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Matariki Playwrights: Where Is Maori Theatre Now?

20 JUNE 2008

Where Is Maori Theatre Now?

Matariki Playwrights
12noon - 5.30pm, Saturday 28 June
Limelight Room, Level 3, Aotea Centre. The Edge.

Contemporary Maori playwriting has played a vital role in the examination and celebration of our culture in recent years, and in the development path for some of New Zealand’s most celebrated work in film and television. Maori Television is now well established, yet we are arguably seeing less Maori voices reaching our theatres than we were 15 years ago, and few new voices. Where is Maori theatre now?

This will be one of the questions considered as part of the inaugural Matariki Playwrights, a forum for new voices and the future of Maori theatre in Auckland. All are invited to an afternoon of discussion, play-readings and information-sharing, organised by Playmarket, New Zealand’s playwrights’ organisation, in partnership with Auckland City Council, and with the support of ASB Community Trust and THE EDGE.

Matariki is about remembrance, harvest and preparing the ground for the new season ahead. Playmarket is about representing and developing playwrights. This is Playmarket’s first forum for Maori playwrights and the theatre that will help give their work life. Present will not only be new Maori voices but the voices of those who have trailblazed the way and continue to shine the light for Maori Theatre.

The afternoon begins with a reading of a brand new Maori playwright’s work, Ariki Spooner, directed by leading actor and playwright Rawiri Paratene (Whale Rider), and closes with a reading of another new playwright’s work Renae Maihi called Nga Manurere, directed by well-known actor and director Waimihi Hotere.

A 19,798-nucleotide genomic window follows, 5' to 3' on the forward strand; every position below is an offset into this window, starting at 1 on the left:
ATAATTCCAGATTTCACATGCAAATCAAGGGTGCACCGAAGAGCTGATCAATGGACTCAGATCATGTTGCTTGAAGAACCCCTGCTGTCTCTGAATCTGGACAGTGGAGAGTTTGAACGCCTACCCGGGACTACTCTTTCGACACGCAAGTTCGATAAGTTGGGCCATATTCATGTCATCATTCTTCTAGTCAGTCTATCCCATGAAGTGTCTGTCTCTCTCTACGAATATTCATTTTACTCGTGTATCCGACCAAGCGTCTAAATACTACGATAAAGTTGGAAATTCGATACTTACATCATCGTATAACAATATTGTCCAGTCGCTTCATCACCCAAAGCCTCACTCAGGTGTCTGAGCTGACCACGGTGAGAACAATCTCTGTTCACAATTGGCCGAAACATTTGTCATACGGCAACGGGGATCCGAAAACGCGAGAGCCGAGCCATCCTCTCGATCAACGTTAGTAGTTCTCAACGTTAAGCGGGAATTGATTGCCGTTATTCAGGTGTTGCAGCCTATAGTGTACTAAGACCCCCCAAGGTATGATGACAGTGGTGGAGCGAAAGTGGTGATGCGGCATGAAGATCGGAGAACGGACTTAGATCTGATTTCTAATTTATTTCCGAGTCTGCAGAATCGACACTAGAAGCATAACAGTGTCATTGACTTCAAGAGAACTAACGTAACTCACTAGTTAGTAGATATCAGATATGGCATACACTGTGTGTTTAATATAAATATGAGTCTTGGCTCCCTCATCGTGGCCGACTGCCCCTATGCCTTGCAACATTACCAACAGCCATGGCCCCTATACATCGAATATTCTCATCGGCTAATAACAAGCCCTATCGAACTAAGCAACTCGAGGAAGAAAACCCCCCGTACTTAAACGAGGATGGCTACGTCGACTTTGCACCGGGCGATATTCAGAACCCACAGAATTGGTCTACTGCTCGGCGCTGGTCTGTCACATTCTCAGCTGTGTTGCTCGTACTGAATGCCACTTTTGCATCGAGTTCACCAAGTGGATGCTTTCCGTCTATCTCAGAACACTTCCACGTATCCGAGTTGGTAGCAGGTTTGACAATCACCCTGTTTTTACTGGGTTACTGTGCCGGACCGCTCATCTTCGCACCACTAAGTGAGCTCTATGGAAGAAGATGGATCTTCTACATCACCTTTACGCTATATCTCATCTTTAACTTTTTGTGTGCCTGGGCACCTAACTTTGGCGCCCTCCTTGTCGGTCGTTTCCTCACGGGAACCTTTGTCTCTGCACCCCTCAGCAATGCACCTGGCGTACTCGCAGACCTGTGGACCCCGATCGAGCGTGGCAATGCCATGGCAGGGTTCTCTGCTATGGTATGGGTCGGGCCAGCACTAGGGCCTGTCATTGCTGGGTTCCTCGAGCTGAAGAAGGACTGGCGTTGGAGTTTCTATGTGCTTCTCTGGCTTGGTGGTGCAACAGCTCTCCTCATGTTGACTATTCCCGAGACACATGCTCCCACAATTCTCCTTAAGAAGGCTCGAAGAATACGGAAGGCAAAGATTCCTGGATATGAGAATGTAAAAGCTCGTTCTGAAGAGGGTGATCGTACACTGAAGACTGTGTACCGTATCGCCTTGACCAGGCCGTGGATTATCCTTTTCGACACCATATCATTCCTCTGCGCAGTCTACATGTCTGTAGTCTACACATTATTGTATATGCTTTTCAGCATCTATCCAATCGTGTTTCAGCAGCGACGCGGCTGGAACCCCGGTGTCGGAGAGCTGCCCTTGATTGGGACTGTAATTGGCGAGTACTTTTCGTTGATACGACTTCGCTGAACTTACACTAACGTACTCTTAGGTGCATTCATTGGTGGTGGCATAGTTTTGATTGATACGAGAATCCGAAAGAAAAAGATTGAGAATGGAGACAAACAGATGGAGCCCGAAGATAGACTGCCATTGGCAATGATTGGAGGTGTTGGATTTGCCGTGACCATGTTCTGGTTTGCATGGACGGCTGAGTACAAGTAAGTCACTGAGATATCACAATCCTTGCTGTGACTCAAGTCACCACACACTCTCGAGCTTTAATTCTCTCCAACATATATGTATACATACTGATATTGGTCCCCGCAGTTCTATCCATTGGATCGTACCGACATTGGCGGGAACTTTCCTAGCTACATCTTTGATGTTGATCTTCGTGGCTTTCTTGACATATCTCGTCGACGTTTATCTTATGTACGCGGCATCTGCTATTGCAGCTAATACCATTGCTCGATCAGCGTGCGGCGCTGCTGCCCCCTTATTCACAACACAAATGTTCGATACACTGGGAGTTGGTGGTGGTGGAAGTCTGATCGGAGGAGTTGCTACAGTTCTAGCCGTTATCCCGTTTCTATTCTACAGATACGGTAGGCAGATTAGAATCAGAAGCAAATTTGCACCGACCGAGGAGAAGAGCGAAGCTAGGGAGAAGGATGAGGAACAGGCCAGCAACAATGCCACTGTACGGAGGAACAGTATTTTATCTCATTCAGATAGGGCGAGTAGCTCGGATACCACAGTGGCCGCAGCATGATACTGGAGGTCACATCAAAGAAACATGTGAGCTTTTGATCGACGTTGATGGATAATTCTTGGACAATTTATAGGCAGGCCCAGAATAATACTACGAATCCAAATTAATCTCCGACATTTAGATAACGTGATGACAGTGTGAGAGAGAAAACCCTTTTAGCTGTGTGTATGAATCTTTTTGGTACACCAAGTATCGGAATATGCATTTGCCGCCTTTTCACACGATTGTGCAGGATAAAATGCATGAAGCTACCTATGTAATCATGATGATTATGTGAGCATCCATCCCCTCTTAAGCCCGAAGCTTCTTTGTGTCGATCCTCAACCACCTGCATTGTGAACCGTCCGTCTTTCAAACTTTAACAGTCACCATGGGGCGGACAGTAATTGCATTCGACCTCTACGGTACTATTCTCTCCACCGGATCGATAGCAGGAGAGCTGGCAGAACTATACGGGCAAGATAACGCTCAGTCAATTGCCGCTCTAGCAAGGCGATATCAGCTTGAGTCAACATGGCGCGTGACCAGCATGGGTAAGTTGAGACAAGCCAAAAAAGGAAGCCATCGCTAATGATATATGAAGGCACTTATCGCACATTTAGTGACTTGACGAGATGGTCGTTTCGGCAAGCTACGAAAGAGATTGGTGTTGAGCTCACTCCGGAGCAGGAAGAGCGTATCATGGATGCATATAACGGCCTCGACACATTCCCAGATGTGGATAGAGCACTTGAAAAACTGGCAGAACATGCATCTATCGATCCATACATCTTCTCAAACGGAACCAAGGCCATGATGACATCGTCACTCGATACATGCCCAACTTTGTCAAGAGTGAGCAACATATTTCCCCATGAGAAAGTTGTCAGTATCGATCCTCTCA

Rawiri Paratene will also host a discussion looking to the many different ways that a Maori writer’s voice may be heard in our theatre, the rich legacy that others have given, and the opportunities for new beginnings Auckland currently offers. Speakers will include Rore Hapipi (Death of the Land, a play first produced by Hapipi in the early 1970s), Willie Davis (Manawa Taua, Savage Hearts), Kirk Torrance (Strata), James Ashcroft (Taki Rua), Albert Belz (Te Karakia), Miria George and Jamie McCaskill (He Reo Aroha).

In “Show me the Money” Creative New Zealand, Auckland City Council, Manukau City Council and THE EDGE, talk about how they seek to enable theatre getting from page to stage through funding and developing resources and relationships, and we also have presentations from visiting playwrights
Yvette Nolan (Canada) and Tammy Anderson (Yirra Yaakin, Australia) talking about writing from an indigenous perspective. Anderson and Nolan are in New Zealand as part of the Honouring Theatre indigenous theatre exchange,

For further programme information visit:


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